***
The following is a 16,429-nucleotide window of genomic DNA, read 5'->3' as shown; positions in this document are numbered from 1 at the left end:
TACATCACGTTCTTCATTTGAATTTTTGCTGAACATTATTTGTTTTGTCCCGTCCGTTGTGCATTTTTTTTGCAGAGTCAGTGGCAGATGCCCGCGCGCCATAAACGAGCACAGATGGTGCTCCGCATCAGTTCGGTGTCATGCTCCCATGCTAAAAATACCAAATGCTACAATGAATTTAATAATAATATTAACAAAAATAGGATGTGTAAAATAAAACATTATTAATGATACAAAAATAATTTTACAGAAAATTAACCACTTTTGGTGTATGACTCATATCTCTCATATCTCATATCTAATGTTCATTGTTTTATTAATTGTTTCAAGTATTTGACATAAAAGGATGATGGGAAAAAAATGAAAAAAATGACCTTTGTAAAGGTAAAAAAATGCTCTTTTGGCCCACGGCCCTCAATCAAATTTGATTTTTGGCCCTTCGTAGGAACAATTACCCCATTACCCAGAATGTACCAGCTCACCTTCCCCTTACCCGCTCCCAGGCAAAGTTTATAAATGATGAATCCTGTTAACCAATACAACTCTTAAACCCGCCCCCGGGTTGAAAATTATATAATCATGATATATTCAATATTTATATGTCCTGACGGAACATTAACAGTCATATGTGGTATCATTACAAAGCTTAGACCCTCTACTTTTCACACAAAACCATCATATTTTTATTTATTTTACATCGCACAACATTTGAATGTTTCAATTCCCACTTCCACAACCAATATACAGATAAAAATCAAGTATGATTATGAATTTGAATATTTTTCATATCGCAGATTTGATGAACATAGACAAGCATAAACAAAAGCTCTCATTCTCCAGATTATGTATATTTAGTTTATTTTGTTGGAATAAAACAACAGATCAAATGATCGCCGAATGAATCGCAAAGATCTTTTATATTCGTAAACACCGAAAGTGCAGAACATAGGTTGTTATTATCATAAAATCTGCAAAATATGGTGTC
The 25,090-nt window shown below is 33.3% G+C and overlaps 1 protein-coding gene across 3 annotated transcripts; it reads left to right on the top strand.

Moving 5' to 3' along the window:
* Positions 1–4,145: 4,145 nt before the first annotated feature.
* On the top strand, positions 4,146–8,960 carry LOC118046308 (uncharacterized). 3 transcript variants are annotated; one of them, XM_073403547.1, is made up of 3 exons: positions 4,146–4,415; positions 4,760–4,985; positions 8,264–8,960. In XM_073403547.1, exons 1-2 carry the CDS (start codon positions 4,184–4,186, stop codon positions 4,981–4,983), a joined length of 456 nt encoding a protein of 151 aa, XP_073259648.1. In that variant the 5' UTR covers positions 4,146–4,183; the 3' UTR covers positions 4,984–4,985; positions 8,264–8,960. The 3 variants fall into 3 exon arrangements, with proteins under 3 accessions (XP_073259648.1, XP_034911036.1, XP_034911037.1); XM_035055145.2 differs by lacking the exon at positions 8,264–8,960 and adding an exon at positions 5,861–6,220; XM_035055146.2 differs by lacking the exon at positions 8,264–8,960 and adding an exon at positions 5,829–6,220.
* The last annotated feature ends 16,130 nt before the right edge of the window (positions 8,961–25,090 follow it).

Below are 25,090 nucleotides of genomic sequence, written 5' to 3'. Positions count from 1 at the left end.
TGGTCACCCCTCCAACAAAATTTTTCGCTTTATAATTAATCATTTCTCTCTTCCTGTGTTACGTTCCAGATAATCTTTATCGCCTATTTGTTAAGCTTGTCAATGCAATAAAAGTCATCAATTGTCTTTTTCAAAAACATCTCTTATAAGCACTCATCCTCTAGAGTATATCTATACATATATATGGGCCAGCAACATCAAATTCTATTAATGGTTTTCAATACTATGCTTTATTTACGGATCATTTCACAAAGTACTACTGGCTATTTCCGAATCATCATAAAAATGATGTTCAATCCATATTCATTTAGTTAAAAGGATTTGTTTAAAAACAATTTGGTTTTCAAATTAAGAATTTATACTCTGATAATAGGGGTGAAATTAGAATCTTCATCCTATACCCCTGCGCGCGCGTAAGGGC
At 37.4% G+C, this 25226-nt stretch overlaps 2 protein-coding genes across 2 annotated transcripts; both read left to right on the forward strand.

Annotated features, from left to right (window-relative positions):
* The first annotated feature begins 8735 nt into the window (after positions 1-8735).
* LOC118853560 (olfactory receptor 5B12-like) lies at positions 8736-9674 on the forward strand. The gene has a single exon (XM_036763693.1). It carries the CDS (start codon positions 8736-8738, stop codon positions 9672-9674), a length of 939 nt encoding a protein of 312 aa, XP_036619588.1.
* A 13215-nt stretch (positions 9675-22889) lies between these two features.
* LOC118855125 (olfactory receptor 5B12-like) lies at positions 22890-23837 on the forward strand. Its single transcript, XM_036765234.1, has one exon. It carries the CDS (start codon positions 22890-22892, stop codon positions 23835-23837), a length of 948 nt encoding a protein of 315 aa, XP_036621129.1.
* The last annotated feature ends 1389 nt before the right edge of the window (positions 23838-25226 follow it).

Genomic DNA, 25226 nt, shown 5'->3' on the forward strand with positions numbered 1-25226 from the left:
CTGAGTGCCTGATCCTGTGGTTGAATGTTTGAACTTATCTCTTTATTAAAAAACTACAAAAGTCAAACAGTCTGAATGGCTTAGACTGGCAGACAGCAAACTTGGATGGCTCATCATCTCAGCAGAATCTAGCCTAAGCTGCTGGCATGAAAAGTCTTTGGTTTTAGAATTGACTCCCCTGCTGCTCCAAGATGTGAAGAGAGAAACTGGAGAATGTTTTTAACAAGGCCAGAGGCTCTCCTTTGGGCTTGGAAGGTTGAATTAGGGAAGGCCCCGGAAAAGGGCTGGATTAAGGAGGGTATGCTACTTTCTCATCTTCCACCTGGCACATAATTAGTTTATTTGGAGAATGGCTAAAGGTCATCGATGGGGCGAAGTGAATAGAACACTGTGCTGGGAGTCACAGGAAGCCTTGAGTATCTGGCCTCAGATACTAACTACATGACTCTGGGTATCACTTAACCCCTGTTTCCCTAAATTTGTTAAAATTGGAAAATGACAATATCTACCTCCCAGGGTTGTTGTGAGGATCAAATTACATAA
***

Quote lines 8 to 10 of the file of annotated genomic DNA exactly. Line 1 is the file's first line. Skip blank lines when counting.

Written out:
Below are 25,090 nucleotides of genomic sequence, written 5' to 3'. Positions count from 1 at the left end.
TGGTCACCCCTCCAACAAAATTTTTCGCTTTATAATTAATCATTTCTCTCTTCCTGTGTTACGTTCCAGATAATCTTTATCGCCTATTTGTTAAGCTTGTCAATGCAATAAAAGTCATCAATTGTCTTTTTCAAAAACATCTCTTATAAGCACTCATCCTCTAGAGTATATCTATACATATATATGGGCCAGCAACATCAAATTCTATTAATGGTTTTCAATACTATGCTTTATTTACGGATCATTTCACAAAGTACTACTGGCTATTTCCGAATCATCATAAAAATGATGTTCAATCCATATTCATTTAGTTAAAAGGATTTGTTTAAAAACAATTTGGTTTTCAAATTAAGAATTTATACTCTGATAATAGGGGTGAAATTAGAATCTTCATCCTATACCCCTGCGCGCGCGTAAGGGC
At 37.4% G+C, this 25226-nt stretch overlaps 2 protein-coding genes across 2 annotated transcripts; both read left to right on the forward strand.